“It took a tremendous amount of engineering to get the weave pattern to match across the entire car,” says Engel.

After digitally scanning one of the cars built previously, a CAD artist looked at the entire vehicle, and corrected the areas that needed attention. Going back to the asymmetrical hand-built car concept, they found several places that looked fine to the eye but were not to the computer. After fixing the dimensions that needed attention, they engineered the parting lines into the design. The 6-axis machine cuts the plugs, and a carbon fiber mold is manufactured to produce each part.

“It’s not quite as simple as walking up to the car and making a mold from the fender. That’s the old way, called splash molding, but that’s not manufacturing. That’s not how you get a premier product,” he says.

Engel specifically mentioned the assistance of Neil Cummings, Co-CEO of Carroll Shelby International and CEO of Carroll Shelby Licensing, Inc., without whose contribution this project may have never come to life.

“He has been there through this entire project and I want to thank him for his assistance,” says Engel.

With the carbon fiber manufacturing process figured out with its manufacturing partner, SpeedKore Performance Group, the CR team can turn its attention to finding enough 1967 Mustang bodies to use as structural underpinnings for the body panels. Of course, since these cars are more than 50 years old, finding chassis cores that Classic Recreations can turn into supercars is a daunting process. Classic Recreations has a team of trained spotters that help locate suitable donor cars when necessary.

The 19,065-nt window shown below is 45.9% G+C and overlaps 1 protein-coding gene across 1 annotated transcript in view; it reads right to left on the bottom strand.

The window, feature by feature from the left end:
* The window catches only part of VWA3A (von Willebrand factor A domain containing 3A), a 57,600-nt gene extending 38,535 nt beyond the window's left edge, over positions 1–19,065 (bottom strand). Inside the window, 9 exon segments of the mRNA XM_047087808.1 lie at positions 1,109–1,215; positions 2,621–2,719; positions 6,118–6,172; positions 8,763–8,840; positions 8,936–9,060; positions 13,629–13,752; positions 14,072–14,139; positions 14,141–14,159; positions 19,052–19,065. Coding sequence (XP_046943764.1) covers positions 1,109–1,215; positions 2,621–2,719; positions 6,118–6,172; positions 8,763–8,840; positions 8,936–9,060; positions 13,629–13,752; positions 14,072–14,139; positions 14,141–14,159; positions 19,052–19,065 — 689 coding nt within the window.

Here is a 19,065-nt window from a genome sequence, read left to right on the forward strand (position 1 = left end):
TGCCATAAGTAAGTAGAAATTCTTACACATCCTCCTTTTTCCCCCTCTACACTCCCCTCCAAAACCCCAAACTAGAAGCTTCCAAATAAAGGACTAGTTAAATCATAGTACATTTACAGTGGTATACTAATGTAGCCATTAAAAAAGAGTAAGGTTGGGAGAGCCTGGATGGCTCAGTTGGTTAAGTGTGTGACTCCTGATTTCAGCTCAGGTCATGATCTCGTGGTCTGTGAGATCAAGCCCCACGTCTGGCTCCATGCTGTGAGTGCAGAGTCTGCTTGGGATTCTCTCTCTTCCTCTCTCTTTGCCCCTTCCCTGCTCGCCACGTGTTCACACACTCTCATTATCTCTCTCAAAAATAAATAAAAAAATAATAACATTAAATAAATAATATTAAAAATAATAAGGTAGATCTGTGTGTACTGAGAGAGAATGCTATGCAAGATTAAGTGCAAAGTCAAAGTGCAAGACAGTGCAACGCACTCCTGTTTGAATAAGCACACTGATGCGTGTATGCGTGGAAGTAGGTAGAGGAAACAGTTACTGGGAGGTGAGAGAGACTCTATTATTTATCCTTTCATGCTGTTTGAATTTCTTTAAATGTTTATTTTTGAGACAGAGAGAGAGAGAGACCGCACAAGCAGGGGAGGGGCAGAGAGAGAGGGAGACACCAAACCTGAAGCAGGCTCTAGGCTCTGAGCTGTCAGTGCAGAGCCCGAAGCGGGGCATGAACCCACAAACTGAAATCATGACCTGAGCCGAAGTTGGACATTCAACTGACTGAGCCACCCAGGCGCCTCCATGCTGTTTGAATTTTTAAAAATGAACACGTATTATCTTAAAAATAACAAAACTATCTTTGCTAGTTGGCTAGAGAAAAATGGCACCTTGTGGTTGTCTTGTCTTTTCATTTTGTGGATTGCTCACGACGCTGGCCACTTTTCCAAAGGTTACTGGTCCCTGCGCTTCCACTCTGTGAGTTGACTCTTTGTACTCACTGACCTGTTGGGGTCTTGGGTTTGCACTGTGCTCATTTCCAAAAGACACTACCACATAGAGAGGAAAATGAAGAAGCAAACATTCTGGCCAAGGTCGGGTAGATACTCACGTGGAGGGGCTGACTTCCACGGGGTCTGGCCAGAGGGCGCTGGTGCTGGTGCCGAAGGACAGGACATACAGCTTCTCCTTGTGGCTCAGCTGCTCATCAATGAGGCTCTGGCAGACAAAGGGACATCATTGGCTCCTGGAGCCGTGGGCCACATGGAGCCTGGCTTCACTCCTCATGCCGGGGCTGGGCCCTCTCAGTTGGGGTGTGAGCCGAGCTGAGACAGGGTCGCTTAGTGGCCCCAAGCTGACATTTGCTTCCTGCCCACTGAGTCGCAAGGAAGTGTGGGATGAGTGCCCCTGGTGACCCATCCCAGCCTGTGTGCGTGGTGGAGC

The manufacturing process is quite involved. The carbon fiber body panels are designed with minimal gaps, and no visible adhesives or other visual flaws can be present when the vehicle is complete. This standard sets the Classic Recreations 1967 Shelby GT500CR 900C apart from all other hand-built muscle cars, regardless of manufacturer. The outer carbon fiber skin is bonded to the underlying steel structure to create the final vehicle shell. Then, the driveline, suspension, interior, and other pieces are installed by the company’s talented craftspeople to create what is truly one of the most breathtaking custom vehicles on the market, in our humble opinion.

Classic Recreations 1967 Shelby GT500CR 900C Spec Sheet

  • Engine: Ford 5.2L Aluminator Gen 3 Coyote engine, 810 horsepower
  • Transmission: Ford 10R80 10-speed automatic w/paddle shifters
  • Supercharger: Whipple Superchargers 3.0L Twin Screw with Big-Mouth 132mm throttle body
  • Seats: ProCar Leather Seats, 5-Point Camlock Seat Belts
  • Gauges: Carroll Shelby Signature (red face)
  • Wheels: Forgeline 3-piece 18×10 (F), Forgeline 3-piece 18×12 (R) wheels
  • Tires: BFGoodrich Rival G-Force 275/35/18 (F) BFGoodrich Rival G-Force 335/30/18 (R)
  • Front Brakes: 6-piston Wilwood calipers with 14-inch slotted, cross-drilled & vented rotors
  • Rear Brakes: 4-piston Wilwood calipers with 13-inch slotted, cross-drilled & vented rotors
  • Suspension: Detroit Speed Alumaframe (F) DSE Quadralink (R), JRi coilover dampers
  • Exhaust: Stainless Works long tube headers, dual 2.5-inch mandrel-bent stainless steel pipes, MagnaFlow stainless steel mufflers

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About the author

Jason Reiss

Jason draws on over 15 years of experience in the automotive publishing industry, and collaborates with many of the industry's movers and shakers to create compelling technical articles and high-quality race coverage.